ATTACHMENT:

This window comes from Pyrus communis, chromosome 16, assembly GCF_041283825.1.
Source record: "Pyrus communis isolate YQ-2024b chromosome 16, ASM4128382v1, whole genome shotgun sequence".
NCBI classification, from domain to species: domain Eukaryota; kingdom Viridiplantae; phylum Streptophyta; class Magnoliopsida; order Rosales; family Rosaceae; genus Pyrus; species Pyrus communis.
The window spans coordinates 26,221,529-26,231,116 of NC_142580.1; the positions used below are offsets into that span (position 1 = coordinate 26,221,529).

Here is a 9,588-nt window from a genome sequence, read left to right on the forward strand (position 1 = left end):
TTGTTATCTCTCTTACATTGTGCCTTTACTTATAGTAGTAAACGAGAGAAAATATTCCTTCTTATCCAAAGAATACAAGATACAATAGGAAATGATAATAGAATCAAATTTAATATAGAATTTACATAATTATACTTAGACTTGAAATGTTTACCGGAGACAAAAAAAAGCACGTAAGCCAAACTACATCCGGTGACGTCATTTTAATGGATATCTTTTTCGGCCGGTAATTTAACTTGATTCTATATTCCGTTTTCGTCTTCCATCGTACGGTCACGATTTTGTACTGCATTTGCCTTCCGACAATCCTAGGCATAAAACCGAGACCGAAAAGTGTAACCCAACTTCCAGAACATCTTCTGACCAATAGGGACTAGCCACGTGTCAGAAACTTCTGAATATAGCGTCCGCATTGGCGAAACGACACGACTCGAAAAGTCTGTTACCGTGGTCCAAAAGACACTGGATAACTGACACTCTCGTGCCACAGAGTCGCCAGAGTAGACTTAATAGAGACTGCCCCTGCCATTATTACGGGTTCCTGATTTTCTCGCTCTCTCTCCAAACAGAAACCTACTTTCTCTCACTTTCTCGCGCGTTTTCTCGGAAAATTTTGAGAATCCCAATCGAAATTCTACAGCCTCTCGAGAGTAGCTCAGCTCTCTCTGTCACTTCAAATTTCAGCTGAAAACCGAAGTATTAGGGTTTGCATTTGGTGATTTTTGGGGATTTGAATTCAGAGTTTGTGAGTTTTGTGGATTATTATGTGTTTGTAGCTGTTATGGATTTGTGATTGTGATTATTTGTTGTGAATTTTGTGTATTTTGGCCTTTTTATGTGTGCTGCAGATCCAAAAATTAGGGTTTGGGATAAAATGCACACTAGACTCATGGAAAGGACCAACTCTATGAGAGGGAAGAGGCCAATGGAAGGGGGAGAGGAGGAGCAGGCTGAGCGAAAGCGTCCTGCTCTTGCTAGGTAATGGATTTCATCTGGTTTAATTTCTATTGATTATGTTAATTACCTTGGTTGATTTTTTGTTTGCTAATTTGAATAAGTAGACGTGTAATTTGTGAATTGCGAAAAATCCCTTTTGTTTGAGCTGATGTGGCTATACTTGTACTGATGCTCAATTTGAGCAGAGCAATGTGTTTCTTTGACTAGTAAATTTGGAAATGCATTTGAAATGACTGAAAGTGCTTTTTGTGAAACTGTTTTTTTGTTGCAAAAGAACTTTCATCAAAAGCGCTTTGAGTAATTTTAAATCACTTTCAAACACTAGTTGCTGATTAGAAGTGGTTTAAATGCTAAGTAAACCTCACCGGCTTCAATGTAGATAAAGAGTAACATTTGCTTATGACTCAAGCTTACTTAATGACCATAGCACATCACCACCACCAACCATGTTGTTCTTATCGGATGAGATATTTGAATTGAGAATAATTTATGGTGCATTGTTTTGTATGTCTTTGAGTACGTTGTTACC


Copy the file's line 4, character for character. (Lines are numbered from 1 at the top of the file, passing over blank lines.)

The window spans coordinates 26,221,529-26,231,116 of NC_142580.1; the positions used below are offsets into that span (position 1 = coordinate 26,221,529).